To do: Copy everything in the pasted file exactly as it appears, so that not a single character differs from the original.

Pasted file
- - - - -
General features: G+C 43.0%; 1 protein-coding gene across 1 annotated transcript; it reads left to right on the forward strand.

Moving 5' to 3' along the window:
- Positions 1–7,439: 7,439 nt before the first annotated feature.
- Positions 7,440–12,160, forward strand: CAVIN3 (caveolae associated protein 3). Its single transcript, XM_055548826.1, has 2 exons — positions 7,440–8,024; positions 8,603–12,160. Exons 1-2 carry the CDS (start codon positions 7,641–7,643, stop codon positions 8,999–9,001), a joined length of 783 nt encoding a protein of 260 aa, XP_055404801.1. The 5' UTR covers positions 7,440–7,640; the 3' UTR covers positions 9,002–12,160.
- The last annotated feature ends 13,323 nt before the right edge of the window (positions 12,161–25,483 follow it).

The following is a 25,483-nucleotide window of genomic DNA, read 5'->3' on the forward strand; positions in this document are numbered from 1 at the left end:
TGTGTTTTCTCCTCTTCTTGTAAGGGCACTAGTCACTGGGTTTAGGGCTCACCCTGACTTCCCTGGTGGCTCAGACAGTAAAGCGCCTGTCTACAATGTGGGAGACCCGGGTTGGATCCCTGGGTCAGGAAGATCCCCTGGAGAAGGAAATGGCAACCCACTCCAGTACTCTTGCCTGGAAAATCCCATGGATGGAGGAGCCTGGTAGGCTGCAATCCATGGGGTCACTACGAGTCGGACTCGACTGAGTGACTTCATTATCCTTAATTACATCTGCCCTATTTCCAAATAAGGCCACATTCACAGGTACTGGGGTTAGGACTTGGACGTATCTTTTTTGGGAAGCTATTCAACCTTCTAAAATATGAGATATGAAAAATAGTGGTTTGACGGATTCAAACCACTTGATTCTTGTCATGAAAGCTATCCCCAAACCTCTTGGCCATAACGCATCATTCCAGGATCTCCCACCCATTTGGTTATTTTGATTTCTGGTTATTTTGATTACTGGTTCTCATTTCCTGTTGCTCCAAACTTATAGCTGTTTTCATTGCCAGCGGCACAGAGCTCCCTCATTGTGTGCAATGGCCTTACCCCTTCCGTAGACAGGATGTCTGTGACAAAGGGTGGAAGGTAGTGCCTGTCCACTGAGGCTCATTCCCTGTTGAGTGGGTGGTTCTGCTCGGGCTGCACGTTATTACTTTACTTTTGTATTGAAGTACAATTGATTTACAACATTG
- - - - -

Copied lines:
General features: G+C 43.0%; 1 protein-coding gene across 1 annotated transcript; it reads left to right on the forward strand.

Moving 5' to 3' along the window:
- Positions 1–7,439: 7,439 nt before the first annotated feature.
- Positions 7,440–12,160, forward strand: CAVIN3 (caveolae associated protein 3). Its single transcript, XM_055548826.1, has 2 exons — positions 7,440–8,024; positions 8,603–12,160. Exons 1-2 carry the CDS (start codon positions 7,641–7,643, stop codon positions 8,999–9,001), a joined length of 783 nt encoding a protein of 260 aa, XP_055404801.1. The 5' UTR covers positions 7,440–7,640; the 3' UTR covers positions 9,002–12,160.
- The last annotated feature ends 13,323 nt before the right edge of the window (positions 12,161–25,483 follow it).

The following is a 25,483-nucleotide window of genomic DNA, read 5'->3' on the forward strand; positions in this document are numbered from 1 at the left end:
TGTGTTTTCTCCTCTTCTTGTAAGGGCACTAGTCACTGGGTTTAGGGCTCACCCTGACTTCCCTGGTGGCTCAGACAGTAAAGCGCCTGTCTACAATGTGGGAGACCCGGGTTGGATCCCTGGGTCAGGAAGATCCCCTGGAGAAGGAAATGGCAACCCACTCCAGTACTCTTGCCTGGAAAATCCCATGGATGGAGGAGCCTGGTAGGCTGCAATCCATGGGGTCACTACGAGTCGGACTCGACTGAGTGACTTCATTATCCTTAATTACATCTGCCCTATTTCCAAATAAGGCCACATTCACAGGTACTGGGGTTAGGACTTGGACGTATCTTTTTTGGGAAGCTATTCAACCTTCTAAAATATGAGATATGAAAAATAGTGGTTTGACGGATTCAAACCACTTGATTCTTGTCATGAAAGCTATCCCCAAACCTCTTGGCCATAACGCATCATTCCAGGATCTCCCACCCATTTGGTTATTTTGATTTCTGGTTATTTTGATTACTGGTTCTCATTTCCTGTTGCTCCAAACTTATAGCTGTTTTCATTGCCAGCGGCACAGAGCTCCCTCATTGTGTGCAATGGCCTTACCCCTTCCGTAGACAGGATGTCTGTGACAAAGGGTGGAAGGTAGTGCCTGTCCACTGAGGCTCATTCCCTGTTGAGTGGGTGGTTCTGCTCGGGCTGCACGTTATTACTTTACTTTTGTATTGAAGTACAATTGATTTACAACATTG